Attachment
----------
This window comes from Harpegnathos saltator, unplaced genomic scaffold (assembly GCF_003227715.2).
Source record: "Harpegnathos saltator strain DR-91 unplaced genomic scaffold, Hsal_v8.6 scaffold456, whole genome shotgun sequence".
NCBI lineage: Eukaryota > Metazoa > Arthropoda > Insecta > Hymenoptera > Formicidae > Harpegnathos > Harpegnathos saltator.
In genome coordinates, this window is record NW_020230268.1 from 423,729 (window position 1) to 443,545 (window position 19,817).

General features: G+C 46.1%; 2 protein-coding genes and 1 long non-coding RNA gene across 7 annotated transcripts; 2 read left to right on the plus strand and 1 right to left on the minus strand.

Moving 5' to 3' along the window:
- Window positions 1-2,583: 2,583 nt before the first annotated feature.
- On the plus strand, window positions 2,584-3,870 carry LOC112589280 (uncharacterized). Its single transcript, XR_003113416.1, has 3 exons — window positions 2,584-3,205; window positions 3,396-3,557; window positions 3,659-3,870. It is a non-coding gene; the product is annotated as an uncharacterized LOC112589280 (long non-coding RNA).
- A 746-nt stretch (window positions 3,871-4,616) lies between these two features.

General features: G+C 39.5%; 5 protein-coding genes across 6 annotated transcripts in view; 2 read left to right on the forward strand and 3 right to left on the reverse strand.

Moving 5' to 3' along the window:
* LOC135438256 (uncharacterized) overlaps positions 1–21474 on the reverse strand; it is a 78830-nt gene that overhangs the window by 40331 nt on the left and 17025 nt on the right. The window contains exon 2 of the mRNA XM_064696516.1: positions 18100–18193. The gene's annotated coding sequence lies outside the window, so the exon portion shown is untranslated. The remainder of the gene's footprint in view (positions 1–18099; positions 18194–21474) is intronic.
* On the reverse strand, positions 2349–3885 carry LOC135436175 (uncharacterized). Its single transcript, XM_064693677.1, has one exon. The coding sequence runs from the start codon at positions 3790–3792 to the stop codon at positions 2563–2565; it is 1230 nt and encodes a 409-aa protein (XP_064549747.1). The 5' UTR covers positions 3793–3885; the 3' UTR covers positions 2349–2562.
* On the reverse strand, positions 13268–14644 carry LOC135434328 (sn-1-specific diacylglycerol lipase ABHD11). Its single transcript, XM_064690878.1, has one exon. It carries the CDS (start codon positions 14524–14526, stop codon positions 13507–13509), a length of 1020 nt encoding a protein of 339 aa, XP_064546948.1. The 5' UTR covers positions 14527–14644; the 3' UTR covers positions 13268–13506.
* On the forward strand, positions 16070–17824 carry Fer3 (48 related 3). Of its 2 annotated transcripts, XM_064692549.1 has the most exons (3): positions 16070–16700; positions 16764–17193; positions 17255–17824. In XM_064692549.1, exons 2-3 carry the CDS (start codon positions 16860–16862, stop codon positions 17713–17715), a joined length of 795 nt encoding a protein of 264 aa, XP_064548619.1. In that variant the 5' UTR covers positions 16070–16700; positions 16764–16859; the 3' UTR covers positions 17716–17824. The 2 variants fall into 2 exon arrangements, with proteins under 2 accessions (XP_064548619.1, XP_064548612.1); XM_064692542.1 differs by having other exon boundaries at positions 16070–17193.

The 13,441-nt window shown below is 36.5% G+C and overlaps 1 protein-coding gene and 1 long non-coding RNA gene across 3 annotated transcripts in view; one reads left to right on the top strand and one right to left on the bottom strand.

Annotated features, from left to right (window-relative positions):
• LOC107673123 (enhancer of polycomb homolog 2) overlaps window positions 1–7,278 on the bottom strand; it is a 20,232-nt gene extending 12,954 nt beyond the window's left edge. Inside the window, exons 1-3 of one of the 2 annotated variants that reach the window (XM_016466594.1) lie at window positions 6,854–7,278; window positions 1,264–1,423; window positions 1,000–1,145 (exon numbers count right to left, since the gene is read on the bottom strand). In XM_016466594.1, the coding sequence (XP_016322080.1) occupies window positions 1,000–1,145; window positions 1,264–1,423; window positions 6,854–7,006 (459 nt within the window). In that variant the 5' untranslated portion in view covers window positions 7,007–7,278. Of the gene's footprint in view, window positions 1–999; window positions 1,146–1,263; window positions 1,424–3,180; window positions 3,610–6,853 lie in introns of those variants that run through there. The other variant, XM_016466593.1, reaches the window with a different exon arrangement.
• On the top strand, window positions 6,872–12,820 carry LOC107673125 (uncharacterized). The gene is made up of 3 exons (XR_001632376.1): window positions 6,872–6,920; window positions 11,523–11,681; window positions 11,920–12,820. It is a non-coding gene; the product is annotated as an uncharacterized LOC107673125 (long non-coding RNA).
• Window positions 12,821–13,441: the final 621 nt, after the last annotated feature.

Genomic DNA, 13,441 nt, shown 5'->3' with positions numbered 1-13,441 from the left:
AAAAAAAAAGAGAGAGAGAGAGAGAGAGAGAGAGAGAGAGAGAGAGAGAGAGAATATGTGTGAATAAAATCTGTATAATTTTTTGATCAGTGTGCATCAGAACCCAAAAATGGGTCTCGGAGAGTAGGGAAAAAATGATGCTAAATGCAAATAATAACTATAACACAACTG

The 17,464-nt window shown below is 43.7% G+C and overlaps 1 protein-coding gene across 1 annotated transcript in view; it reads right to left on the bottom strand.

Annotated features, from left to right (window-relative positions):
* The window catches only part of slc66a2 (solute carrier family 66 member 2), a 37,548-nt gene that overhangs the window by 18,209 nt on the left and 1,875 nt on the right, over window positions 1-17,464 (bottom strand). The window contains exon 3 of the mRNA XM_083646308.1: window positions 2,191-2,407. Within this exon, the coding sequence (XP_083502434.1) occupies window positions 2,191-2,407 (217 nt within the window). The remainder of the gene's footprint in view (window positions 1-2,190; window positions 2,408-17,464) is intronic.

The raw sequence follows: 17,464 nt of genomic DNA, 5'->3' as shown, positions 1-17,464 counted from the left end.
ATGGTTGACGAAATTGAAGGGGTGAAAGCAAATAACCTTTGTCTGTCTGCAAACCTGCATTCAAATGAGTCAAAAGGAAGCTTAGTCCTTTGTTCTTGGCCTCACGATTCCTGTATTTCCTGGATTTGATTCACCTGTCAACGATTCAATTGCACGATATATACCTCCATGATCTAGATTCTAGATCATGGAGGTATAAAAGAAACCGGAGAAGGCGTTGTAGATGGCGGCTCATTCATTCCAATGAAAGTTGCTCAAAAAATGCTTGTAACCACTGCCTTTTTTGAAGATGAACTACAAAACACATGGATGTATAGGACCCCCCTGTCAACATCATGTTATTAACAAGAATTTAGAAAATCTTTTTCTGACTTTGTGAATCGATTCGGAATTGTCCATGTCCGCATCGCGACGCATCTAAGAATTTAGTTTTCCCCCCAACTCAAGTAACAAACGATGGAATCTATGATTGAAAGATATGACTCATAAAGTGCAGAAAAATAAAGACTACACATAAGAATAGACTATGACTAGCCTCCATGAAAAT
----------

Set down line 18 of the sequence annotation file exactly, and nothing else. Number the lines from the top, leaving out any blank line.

• LOC107673123 (enhancer of polycomb homolog 2) overlaps window positions 1–7,278 on the bottom strand; it is a 20,232-nt gene extending 12,954 nt beyond the window's left edge. Inside the window, exons 1-3 of one of the 2 annotated variants that reach the window (XM_016466594.1) lie at window positions 6,854–7,278; window positions 1,264–1,423; window positions 1,000–1,145 (exon numbers count right to left, since the gene is read on the bottom strand). In XM_016466594.1, the coding sequence (XP_016322080.1) occupies window positions 1,000–1,145; window positions 1,264–1,423; window positions 6,854–7,006 (459 nt within the window). In that variant the 5' untranslated portion in view covers window positions 7,007–7,278. Of the gene's footprint in view, window positions 1–999; window positions 1,146–1,263; window positions 1,424–3,180; window positions 3,610–6,853 lie in introns of those variants that run through there. The other variant, XM_016466593.1, reaches the window with a different exon arrangement.